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Plantwise Factsheets for Farmers

Root nematode management in banana

Radopholus similis, Pratylenchus goodeyi, Pratylenchus coffeae
Tanzania

Recognize the problem

Banana lesion nematodes (“Minyoo fundo” in Swahili) are tiny roundworms that are so small that you cannot see them.  They feed inside the banana roots. This causes purplish blackish dead areas on the surface and inside roots but the inner central parts of roots remain whitish and look healthy. The feeding damage disrupts root growth leading to weakened plants and lower yields.

Background

The nematodes feed inside banana roots, but can move through the soil to new roots. These hidden nematodes are difficult to reach with control measures.

Management

At replanting:
  • Do not establish banana plantings where bananas have been grown before. It is safe to plant on fields where cassava has been grown for at least the past 2 years.
  • In case of replanting onto former banana fields, flood the field for 8 weeks after having destroyed the previous banana crop, then replant.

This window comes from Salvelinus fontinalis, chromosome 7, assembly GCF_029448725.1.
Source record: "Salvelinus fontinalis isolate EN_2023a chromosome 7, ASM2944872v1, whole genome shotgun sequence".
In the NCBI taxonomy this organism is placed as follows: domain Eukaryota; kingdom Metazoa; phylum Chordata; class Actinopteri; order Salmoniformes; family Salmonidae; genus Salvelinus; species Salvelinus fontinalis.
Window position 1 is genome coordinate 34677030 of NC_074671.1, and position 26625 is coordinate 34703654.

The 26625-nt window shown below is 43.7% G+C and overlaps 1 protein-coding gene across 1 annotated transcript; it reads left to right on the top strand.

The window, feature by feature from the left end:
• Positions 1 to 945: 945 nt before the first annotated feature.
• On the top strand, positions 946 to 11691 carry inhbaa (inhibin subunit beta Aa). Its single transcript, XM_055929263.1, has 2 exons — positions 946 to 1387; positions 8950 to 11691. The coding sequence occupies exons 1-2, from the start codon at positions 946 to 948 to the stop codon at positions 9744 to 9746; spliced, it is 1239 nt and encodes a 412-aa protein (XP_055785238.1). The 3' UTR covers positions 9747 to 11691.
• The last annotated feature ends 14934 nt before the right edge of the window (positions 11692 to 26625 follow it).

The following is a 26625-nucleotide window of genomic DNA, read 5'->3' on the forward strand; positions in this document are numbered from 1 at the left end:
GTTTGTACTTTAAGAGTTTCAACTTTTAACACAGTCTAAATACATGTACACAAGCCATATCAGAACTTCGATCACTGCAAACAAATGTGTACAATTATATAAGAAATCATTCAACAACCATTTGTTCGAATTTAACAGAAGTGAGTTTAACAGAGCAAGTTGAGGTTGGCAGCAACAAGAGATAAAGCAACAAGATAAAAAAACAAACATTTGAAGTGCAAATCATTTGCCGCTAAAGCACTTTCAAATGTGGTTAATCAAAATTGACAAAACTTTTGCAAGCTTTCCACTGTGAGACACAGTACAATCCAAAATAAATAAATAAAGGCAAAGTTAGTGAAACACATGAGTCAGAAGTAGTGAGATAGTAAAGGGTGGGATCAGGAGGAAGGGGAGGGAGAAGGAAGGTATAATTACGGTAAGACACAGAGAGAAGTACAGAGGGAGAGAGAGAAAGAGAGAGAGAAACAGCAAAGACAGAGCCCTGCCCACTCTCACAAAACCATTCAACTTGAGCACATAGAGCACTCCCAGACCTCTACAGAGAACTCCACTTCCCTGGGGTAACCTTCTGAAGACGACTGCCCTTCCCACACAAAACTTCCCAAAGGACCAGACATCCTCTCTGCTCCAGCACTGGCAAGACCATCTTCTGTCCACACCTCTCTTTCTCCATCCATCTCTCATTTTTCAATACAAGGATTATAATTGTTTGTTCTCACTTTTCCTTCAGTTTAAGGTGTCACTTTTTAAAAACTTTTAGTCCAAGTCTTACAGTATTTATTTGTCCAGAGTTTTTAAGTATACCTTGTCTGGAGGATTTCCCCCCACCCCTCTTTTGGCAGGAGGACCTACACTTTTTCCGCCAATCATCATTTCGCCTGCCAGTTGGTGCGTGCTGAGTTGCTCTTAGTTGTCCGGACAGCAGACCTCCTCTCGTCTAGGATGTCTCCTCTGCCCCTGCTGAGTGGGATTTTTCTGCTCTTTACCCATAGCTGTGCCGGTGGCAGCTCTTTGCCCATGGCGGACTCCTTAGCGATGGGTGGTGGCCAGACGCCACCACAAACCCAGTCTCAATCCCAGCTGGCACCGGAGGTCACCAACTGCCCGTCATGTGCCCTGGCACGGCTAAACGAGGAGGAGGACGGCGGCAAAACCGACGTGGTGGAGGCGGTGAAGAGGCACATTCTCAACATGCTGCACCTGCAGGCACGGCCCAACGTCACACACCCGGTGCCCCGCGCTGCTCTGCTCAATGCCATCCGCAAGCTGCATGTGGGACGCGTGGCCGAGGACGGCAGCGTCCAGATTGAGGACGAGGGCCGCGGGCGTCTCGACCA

• Use disease-free suckers from clean nurseries or clean land for planting.
  • Kill nematodes in roots of young banana transplants (suckers) with hot water before transplanting: pare suckers from roots and old external plant layers.  Then, suckers are placed for 1/2 minute into a bath of boiling water, or for 10 minutes into a bath of hot non-boiling water.
  • Coat corms with nematicide products mixed with mud and/or apply nematicides to the planting hole and fill with soil. Be very careful, because nematicides are highly toxic and dangerous to you. You are not allowed to fumigate the field.
For permanent plantations:
  • Apply large quantities of mulch around stems to stimulate root growth and to reduce effects of damage by nematodes.
  • Densely intercrop with plants that nematodes do not like such as Tithonia tree marigold, Azadirachta neem trees or Tagetes African marigold.
  • Spraying granular or liquid chemical nematicide products onto and around banana stem bases is highly toxic, dangerous to you, and not advised.

When using a pesticide, always wear protective clothing and follow the instructions on the product label, such as dosage, timing of application, and pre-harvest interval.

The recommendations in this factsheet are relevant to: Rwanda, Kenya, Uganda, Mozambique, Tanzania

Authors: Mwangi Jubilant, Mansuet Tilya
Plantwise
©CAB International. Published under a CC-BY-SA 4.0 licence.

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